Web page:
Two men serving lengthy prison sentences for separate fraud cases both say they have good reasons for early release.
Barry Stokes, former CEO of 1Point Solutions, is currently serving a 12 ½-year sentence for siphoning $19 million from the savings accounts of others and claims he must be released from prison to seek proper medical attention.
Gordon Grigg, sentenced last August to 120 months in prison on multiple counts of mail and wire fraud, said he should be released because “he clearly is neither a flight risk nor a danger to the community” and his appeal is “likely” to result in a shorter sentence.
Both Stokes’ and Grigg’s motions were filed Monday in U.S. District Court for the Middle District of Tennessee.
In his handwritten court filing labeled “motion to receive documents for appeal,” Stokes said doctors have discontinued his medication and he has concluded the only way he can receive the proper treatment “is to file appeal and get out [of prison].” Stokes then requested necessary documents to file for an appeal.
In his scrawl, Stokes claimed doctors in Marion, Ill., where he was transferred, discontinued his medications prescribed to him by Nashville doctors, causing him to pass out and require five days in the hospital.
Stokes goes on to write that he was told by Nashville physicians that he required care by specialists, “none of which practice in Southern Illinois.” Stokes said doctors found cancerous tumors on his thyroid and liver, and removed his thyroid but “they refused to operate on his liver as it was beyond their skill set.”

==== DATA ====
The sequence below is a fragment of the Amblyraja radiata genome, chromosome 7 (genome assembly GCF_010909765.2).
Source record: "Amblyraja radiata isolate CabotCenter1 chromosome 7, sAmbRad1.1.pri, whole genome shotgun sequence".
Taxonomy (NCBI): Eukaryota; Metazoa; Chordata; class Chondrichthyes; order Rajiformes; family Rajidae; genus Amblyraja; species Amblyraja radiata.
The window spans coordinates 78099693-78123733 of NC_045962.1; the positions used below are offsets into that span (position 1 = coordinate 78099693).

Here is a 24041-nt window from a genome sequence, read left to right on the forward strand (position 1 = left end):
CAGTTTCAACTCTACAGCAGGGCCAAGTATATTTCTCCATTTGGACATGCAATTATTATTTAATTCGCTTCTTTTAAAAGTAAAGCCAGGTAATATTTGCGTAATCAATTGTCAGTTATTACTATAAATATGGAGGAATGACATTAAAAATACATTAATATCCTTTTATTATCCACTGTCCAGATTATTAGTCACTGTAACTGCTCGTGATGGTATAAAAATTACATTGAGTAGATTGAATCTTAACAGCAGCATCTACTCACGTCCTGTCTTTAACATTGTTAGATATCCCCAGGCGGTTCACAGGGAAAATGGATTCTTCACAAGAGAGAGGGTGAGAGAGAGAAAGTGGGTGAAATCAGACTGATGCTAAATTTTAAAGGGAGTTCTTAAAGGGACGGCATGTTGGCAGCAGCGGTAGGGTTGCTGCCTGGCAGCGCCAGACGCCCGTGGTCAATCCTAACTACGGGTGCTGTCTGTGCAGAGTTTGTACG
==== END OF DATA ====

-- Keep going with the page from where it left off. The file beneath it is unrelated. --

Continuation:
Stokes has raised medical concerns in the past to no avail.
In one of two letters sent (read them here and here) to Judge Aleta Trauger after Grigg’s sentencing, his wife Mila Grigg stepped up to the plate for her husband, citing a Nashville Post story from September that reported U.S. District Judge Robert Echols gave Stokes a reduced sentence because he cooperated with investigators and had no prior criminal history.
Mila Grigg blames her husband’s lawyer for not delivering to the judge “numerous letters” that would have provided Trauger “a clearer idea of his character, his life, his ability and his desperate desire to pay restitution.”
Had Trauger received such letters, Mila Grigg said, the judge would have learned that the Grigg she sentenced to prison “work[ed] with troubled youth in North Carolina” and “coached [soccer] teams where his own children were not playing and never charged a penny … ” — among other claims.
Mila Grigg went on to claim, “His current sentence victimizes the victims who need restitution, and it is our prayer that you hear his sentencing again. This sentence was not a just sentence based on all I know about my husband and all our attorney told us that he had submitted to you.”